I present a decentralized non-state, non-corporate, non-financialized model in my book A Radically Beneficial World: Automation, Technology & Creating Jobs for All.

For individuals navigating these disruptive forces, I wrote an overview guide to the emerging economy, Get a Job, Build a Real Career and Defy a Bewildering Economy.

Solutions abound, but they require the retirement of obsolete systems that defend entrenched interests and soul-crushing inequalities. The world is changing rapidly, and centralized systems that worked well in the past are failing because they are optimized for a world that no longer exists.

The status quo is coughing up blood, and the situation is dire. Denial won’t fix what’s broken, and neither will magical thinking (the economy is “recovering,” symbolic gestures and virtue-signaling will fix everything, etc.) Clinging to the absurd hope that the status quo just has a nagging cold will only increase the disorder when the system breaks down.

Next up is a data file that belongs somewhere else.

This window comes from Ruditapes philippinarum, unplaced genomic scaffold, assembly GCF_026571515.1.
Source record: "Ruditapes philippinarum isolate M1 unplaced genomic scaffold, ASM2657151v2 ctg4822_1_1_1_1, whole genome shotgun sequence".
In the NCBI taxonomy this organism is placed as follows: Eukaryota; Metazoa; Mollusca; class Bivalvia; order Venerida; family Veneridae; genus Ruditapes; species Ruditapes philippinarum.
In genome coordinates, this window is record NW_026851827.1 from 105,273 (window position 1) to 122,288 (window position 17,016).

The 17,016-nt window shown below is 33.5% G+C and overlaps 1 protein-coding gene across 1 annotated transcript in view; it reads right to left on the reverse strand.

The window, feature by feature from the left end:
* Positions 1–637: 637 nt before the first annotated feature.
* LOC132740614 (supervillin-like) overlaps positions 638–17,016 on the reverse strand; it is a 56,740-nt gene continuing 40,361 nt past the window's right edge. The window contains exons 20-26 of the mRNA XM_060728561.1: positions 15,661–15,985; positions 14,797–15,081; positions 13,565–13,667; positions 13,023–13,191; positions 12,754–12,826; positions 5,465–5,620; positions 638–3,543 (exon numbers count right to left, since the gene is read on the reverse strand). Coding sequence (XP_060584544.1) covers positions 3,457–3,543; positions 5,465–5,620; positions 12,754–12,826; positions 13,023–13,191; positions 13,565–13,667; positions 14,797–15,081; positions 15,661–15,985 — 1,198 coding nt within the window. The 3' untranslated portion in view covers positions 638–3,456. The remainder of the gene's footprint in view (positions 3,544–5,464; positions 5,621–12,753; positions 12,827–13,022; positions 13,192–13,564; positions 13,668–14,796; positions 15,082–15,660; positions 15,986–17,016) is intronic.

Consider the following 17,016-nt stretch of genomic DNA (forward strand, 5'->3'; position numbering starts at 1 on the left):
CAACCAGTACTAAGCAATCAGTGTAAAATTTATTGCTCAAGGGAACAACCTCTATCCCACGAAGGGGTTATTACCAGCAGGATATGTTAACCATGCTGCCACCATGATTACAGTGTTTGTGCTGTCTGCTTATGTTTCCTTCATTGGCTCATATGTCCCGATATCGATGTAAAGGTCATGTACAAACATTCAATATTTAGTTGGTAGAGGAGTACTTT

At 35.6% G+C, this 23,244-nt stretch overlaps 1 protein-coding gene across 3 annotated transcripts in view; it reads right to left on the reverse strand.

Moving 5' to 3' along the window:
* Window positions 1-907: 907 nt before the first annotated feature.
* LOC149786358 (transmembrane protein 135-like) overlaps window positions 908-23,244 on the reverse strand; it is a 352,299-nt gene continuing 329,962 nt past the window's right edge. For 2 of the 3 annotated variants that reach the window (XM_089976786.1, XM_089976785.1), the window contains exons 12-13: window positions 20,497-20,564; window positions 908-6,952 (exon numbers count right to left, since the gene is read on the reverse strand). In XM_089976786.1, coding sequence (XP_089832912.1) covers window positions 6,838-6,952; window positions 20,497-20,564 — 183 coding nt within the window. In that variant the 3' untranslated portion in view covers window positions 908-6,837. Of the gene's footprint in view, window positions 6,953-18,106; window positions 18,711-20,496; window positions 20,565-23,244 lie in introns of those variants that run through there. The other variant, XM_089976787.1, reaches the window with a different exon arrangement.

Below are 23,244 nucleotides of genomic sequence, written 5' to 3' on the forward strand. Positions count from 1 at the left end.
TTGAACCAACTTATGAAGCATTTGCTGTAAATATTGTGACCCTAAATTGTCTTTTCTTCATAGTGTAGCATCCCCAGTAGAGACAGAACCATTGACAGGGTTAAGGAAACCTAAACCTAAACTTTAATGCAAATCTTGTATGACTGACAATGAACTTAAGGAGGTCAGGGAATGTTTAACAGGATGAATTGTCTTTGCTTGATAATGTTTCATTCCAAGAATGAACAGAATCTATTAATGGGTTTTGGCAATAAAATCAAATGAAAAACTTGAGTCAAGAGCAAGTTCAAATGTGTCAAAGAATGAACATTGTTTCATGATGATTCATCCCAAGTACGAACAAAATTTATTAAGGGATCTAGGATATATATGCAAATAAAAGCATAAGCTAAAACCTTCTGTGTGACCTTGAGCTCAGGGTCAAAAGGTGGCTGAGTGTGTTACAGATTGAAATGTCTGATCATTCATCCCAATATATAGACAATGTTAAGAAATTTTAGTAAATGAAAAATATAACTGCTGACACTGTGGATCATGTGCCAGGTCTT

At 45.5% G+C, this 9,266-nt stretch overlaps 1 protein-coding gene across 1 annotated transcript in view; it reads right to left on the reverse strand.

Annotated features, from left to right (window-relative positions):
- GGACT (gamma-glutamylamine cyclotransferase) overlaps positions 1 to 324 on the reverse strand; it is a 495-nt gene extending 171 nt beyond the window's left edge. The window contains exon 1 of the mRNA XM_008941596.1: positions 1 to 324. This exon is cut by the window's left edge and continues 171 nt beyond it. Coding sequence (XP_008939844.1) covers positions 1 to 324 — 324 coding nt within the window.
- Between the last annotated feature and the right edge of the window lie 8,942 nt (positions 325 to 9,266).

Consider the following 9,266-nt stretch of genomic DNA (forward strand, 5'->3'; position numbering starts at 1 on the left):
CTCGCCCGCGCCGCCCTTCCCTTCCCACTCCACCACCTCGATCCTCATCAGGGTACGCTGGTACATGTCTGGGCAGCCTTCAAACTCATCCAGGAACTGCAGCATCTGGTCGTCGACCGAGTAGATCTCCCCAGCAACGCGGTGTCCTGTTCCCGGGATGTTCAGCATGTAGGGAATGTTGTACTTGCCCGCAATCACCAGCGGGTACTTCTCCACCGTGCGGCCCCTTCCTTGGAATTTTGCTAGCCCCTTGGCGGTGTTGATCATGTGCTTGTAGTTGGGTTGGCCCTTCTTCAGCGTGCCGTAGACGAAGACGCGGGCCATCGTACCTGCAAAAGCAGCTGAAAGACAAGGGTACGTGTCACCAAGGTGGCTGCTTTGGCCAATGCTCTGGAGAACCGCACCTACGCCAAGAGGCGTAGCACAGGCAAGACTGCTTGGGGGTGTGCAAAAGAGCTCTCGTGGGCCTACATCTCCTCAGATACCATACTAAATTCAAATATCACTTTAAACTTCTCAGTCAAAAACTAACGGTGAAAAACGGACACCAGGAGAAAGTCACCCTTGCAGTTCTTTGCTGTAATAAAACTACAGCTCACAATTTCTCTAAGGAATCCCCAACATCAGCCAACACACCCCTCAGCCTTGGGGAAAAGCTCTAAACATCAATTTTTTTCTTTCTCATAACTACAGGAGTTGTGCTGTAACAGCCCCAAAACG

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  • Frank

    Apart from this article being shameless self-promotion for the books that he’s written, the concept of Centralization being a single point of systemic failure is sound.

    Decentralized and semi-autonomous but networked system components provide a resilient, flexible, and adaptive system design that can provide products and or outcomes faster and with less disruption (for need of re-tooling) than a single point of production or control.

    The Industrial Revolution and subsequent technological advances have facilitated the increasingly centralized means of production and control; resulting in the mutation of once able-bodied, self-sufficient and self-reliant people into indigent, dependent, government reliant zombies.